Pennsylvania State Senator Introduces New Bill That Would Raise the Minimum Wage From $7.25 to $20 -
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Pennsylvania State Senator Introduces New Bill That Would Raise the Minimum Wage From $7.25 to $20

A Pennsylvania state senator introduced a bill to raise the state’s minimum wage to $20, which would be the highest in the country.

Democrat State Senator Christine Tartaglione introduced Senate Bill 1186 (SB 1186), aiming to boost Pennsylvania’s minimum wage from the current federal minimum wage of $7.25 to $20.

Tartaglione criticized the “current minimum wage of $7.25” as being “inadequate” amid high inflation rates.

According to a press release from May, SB 1186 proposes raising the minimum wage to $20 by July 1, 2024.

As of now, Washington, DC, boasts the highest minimum wage in the nation at $17 per hour, followed closely by Washington state at $16.28. California ranks third with a minimum wage of $16 per hour.

“The current minimum wage of $7.25 is inadequate and, in the midst of inflationary pressure, it is immoral to continue with this baseline rate of pay,” Tartaglione wrote in a memo from June 2023. “In 2022, 63,000 Pennsylvanians survived on the bare minimum and an additional 417,000 Pennsylvanians relied on hourly wages between $7.26 and $12.”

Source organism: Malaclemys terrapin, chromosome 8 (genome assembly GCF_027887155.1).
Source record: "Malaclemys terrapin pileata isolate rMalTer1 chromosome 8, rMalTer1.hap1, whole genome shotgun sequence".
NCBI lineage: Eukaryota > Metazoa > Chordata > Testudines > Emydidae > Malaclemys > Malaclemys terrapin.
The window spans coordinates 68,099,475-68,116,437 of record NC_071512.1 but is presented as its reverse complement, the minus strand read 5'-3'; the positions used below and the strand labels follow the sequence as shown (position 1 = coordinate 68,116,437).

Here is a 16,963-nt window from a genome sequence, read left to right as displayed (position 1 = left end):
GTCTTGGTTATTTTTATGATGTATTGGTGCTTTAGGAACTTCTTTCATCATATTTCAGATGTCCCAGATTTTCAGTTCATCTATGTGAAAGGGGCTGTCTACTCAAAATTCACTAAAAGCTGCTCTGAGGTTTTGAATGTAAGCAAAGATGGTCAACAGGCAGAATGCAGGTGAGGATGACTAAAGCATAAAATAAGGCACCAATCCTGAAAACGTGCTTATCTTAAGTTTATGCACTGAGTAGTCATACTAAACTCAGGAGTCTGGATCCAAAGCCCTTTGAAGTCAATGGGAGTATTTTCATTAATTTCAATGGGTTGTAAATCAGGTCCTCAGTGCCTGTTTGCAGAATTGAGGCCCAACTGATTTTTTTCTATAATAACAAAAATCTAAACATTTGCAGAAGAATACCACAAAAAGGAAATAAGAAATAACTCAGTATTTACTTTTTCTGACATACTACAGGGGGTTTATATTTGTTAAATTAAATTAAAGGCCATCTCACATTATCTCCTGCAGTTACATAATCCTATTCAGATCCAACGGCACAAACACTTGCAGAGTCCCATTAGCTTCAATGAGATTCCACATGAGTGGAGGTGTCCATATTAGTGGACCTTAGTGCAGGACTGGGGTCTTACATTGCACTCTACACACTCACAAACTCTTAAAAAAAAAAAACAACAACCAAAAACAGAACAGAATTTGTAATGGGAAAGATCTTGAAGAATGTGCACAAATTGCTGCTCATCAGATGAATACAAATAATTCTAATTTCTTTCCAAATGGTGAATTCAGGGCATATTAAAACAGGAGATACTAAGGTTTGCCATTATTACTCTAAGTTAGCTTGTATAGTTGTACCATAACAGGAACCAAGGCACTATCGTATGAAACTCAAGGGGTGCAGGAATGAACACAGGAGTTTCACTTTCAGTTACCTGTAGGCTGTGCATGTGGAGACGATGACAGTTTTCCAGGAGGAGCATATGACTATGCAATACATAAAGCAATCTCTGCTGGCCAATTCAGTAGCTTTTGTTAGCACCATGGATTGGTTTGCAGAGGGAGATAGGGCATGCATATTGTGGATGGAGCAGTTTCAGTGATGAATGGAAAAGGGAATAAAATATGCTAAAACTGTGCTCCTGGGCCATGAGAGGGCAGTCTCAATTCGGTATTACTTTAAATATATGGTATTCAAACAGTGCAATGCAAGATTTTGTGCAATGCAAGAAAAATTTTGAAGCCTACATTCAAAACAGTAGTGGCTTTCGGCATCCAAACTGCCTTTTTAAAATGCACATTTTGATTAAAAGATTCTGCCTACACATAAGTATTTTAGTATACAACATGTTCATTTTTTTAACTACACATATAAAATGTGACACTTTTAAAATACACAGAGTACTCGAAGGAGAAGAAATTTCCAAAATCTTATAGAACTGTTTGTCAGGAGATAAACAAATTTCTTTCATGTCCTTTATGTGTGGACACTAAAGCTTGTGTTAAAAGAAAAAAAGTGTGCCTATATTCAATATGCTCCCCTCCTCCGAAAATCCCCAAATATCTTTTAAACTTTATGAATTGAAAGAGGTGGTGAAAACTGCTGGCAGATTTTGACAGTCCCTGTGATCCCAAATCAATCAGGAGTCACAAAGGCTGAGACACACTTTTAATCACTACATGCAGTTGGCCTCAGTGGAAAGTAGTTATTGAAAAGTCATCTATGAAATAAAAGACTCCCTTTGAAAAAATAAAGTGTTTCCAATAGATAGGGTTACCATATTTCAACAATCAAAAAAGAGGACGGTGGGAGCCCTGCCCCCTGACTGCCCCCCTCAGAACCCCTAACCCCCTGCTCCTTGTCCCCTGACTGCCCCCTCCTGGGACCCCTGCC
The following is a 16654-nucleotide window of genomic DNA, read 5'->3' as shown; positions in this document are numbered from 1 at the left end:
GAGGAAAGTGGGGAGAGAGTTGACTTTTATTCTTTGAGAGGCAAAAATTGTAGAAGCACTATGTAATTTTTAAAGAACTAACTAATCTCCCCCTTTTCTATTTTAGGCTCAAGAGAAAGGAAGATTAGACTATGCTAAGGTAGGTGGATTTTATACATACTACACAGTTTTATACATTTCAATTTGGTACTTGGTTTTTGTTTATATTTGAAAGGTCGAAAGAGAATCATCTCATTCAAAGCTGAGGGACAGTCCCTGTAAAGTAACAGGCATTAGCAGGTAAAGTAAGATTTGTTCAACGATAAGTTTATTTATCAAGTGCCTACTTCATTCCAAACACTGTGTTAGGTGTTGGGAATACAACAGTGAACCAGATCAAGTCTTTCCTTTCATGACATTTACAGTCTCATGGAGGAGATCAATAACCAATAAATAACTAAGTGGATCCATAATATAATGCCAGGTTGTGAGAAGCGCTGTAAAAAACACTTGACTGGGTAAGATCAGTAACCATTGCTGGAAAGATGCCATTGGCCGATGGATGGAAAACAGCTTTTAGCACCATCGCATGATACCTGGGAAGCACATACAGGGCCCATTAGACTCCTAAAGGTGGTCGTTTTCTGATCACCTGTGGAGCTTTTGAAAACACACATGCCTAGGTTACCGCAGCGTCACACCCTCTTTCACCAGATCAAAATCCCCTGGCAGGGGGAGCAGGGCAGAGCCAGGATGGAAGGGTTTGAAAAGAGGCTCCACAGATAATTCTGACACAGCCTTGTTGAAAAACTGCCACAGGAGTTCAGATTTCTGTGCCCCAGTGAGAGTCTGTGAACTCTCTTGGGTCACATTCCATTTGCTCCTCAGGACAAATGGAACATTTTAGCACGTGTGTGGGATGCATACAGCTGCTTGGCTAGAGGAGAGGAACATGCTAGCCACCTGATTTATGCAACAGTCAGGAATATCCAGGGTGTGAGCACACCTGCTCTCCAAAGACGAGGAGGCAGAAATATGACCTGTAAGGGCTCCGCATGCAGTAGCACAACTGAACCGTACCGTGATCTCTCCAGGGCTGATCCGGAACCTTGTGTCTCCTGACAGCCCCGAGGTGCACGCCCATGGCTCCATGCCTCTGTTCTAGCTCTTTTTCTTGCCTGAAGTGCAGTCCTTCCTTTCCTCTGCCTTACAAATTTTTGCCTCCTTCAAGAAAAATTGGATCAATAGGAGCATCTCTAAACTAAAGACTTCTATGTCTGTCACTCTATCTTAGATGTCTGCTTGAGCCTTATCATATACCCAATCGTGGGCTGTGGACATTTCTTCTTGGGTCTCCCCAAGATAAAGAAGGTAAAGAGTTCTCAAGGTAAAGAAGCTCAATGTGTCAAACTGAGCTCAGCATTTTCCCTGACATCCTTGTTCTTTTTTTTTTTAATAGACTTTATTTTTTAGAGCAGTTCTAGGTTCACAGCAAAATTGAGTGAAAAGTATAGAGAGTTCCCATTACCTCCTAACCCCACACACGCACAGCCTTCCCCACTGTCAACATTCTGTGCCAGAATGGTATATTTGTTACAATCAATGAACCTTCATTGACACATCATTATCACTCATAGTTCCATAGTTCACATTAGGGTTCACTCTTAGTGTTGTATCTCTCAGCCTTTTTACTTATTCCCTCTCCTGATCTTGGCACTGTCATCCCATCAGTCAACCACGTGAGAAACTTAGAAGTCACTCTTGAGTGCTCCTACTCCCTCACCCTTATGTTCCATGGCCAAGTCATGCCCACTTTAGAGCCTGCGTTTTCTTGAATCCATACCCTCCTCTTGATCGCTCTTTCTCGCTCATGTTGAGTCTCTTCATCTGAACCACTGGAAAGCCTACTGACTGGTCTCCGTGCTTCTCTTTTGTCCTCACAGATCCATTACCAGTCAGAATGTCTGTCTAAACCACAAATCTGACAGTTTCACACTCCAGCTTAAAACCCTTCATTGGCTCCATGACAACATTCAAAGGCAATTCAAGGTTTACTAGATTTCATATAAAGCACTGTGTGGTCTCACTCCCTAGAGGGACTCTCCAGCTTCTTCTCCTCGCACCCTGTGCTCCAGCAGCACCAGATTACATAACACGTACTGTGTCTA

Tartaglione emphasized that individuals working full-time in “childcare, home health, retail,” and in the hospitality industry while only making minimum wage “only earn $15,080/year.”

“These are some of the most fundamental jobs in our Commonwealth, yet the compensation for the hard work done by minimum and near-minimum wage earns is not sufficient to afford basic necessities such as rent, transportation, food, and prescriptions,” she said. “Many are forced to rely on public assistance to get by.”

Pennsylvania’s minimum wage has rested at $7.25 since 2006 when former Gov. Rendell (D) approved an increase of the minimum wage from $5.15 to $7.15.

Following the federal government’s increase of the minimum wage to $7.25 in 2009, Pennsylvania also made a slight adjustment to its minimum wage.

Tartaglione added in an April memo that after “two decades of inaction,” even a $15 minimum wage is “no longer adequate.”

According to the Living Wage Calculator from the Massachusetts Institute of Technology, the poverty wage in Pennsylvania, as per the Department of Health and Human Services guidelines, is $7.24.

One adult with no children in the state would need a living wage of $21.95 in order to survive, while two adults with no children and one person working would need a living wage of $30.67. A living wage for two adults working with no children would be $15.33, according to the data.

“You shouldn’t have to work four or five jobs in order to be able to put food on the table and pay rent or have to make a choice,” Tartaglione said in a statement.

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